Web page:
Reading Schools, Museums, and Cities in the Tumult of Globalization
Edited By Cameron McCarthy, Koeli Moitra Goel, Ergin Bulut, Warren Crichlow, Brenda Nyandiko Sanya and Bryce Henson
Spaces of New Colonialism is an edited volume of 16 essays and interviews by prominent and emerging scholars who examine how the restructuring of capitalist globalization is articulated to key sites and institutions that now cut an ecumenical swath across human societies. The volume is the product of sustained, critical rumination on current mutations of space and material and cultural assemblages in key institutional flashpoints of contemporary societies undergoing transformations sparked by neoliberal globalization. The flashpoints foregrounded in this edited volume are concentrated in the nexus of schools, museums and the city. The book features an intense transnational conversation within an online collective of scholars who operate in a variety of disciplines and speak from a variety of locations that cut across the globe, north and south. Spaces of New Colonialism began as an effort to connect political dynamics that commenced with the Arab spring and uprisings and protests against white-on-black police violence in US cities to a broader reading of the career, trajectory and effects of neoliberal globalization.
Contributors look at key flashpoints or targets of neoliberalism in present-day societies: the school, the museum and the city. Collectively, they maintain that the election of Donald Trump and the Brexit movement in England marked a political maturation, not a mere aberration, of some kind—evidence of some new composition of forces, new and intensifying forms of stratification, ultimately new colonialism—that now distinctively characterizes this period of neoliberal globalization.
Chapter Twelve Rural Global City: The US Midwestern Land-Grant University as a Palimpsest of Colonialisms (Brenda Nyandiko Sanya and Malathi M. Iyengar)
Rural Global City: The US Midwestern Land-Grant University as a Palimpsest of Colonialisms
brenda nyandiko sanya and malathi m. iyengar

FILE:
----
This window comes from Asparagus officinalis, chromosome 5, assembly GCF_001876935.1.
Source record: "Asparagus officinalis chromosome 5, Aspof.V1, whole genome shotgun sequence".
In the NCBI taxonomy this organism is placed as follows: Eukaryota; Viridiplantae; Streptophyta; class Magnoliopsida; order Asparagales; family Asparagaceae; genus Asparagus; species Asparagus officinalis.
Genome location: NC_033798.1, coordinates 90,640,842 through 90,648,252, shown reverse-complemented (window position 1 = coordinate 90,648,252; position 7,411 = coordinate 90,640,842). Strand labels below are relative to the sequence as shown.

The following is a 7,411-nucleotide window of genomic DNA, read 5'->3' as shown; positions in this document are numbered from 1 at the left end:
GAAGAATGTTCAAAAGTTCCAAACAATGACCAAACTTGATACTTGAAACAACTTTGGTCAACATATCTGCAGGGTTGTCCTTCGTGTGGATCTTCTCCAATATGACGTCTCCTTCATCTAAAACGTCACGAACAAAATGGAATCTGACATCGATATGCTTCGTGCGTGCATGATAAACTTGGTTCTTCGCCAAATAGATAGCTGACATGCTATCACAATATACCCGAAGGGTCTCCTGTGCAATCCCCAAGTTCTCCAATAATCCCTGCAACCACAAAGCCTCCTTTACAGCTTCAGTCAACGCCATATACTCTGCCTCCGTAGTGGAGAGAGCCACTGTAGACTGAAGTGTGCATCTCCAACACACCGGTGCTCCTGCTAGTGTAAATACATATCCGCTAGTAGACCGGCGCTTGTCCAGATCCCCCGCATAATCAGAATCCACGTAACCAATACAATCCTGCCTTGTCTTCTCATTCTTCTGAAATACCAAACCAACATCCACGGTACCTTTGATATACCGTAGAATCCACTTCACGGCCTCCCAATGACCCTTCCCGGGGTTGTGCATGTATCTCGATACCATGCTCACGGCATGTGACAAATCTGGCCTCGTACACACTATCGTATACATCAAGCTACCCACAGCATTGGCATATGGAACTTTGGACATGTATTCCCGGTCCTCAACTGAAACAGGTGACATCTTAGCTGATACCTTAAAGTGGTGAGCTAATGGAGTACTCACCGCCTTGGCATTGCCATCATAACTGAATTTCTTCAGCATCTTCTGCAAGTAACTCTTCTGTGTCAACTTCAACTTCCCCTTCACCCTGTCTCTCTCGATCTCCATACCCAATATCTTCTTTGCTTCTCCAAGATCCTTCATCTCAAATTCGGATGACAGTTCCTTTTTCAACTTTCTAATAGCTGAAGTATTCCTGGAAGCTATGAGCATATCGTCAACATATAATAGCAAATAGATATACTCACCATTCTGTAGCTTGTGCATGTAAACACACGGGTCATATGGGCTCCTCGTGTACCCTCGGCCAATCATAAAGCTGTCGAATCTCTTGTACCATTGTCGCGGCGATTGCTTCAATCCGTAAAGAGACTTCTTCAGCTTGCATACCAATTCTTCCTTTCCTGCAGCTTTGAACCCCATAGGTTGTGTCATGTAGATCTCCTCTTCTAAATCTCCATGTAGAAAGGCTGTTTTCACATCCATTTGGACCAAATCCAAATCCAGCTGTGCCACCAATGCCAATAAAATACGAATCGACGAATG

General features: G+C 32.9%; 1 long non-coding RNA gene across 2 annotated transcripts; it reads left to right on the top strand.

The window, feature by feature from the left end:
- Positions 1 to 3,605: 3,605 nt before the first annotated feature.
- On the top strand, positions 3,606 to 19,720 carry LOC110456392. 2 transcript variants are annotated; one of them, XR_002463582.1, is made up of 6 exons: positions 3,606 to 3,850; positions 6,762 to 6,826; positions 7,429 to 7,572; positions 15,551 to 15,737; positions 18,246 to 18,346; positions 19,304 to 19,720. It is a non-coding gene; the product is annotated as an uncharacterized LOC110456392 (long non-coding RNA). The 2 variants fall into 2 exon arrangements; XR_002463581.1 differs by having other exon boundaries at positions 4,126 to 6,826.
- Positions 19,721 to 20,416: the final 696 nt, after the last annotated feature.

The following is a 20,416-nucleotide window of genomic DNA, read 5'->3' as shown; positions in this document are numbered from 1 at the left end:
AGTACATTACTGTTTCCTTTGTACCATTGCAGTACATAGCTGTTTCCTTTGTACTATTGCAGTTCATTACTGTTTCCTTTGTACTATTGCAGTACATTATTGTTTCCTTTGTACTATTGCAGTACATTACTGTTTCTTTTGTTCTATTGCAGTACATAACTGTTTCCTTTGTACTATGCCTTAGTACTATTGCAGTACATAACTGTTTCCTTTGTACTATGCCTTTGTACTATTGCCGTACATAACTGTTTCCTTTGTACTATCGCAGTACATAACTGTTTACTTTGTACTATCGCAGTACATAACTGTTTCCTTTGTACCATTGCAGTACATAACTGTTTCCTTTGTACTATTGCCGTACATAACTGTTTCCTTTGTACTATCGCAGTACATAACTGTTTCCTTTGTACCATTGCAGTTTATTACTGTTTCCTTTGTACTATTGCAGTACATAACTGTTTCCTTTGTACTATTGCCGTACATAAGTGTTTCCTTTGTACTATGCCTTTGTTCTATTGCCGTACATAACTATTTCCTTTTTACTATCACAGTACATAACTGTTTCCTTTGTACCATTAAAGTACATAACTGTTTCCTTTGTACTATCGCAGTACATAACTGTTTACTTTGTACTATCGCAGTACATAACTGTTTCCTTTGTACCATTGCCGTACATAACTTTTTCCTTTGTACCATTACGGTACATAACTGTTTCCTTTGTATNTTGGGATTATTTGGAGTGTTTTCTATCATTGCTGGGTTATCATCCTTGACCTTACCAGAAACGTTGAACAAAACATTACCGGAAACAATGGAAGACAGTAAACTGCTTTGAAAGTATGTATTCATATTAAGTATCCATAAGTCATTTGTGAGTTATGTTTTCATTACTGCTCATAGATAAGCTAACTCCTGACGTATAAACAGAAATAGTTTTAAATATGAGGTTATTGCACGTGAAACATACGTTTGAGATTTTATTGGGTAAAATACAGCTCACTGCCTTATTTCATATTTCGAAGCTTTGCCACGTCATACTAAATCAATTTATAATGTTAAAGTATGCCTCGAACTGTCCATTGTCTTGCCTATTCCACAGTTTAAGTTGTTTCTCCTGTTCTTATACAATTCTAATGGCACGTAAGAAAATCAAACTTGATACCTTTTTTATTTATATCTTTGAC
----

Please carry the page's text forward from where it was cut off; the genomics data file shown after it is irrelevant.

“It would be hard to find a more iconic American campus than the University of Illinois at Urbana-Champaign,” according to the first sentence of a 2015 Inside Higher Ed article. The same article (Redden 2015) describes an iconic scene from this iconic campus: an “unseasonably warm” October afternoon during homecoming weekend, with peppy students showing their school spirit by posing for pictures with their arms forming the letters “I” and “L,” alumni visitors anticipating the big game, a male a cappella group singing “I love Illinois” to the tune of “I Love Rock n’ Roll,” abundant beer, and homecoming revelers whose tone and volume suggest that they have already imbibed a great deal of it. Though the article does not mention the university’s racist “Chief Illiniwek” mascot, it is clear that this time-honored US college scene would certainly have included at least a smattering of the settler-colonial faux-Native minstrelsy of the “Chief.” The character was officially retired as mascot in 2008;1 however, with the decision not to name another mascot, “Chief Illiniwek” remained prominently in use as an unofficial “symbol” thereafter. The Inside Higher Ed article does not linger on such technical details, however; rather, the purpose of the article is to discuss a curious new element of this classic US collegiate landscape: the presence on campus...
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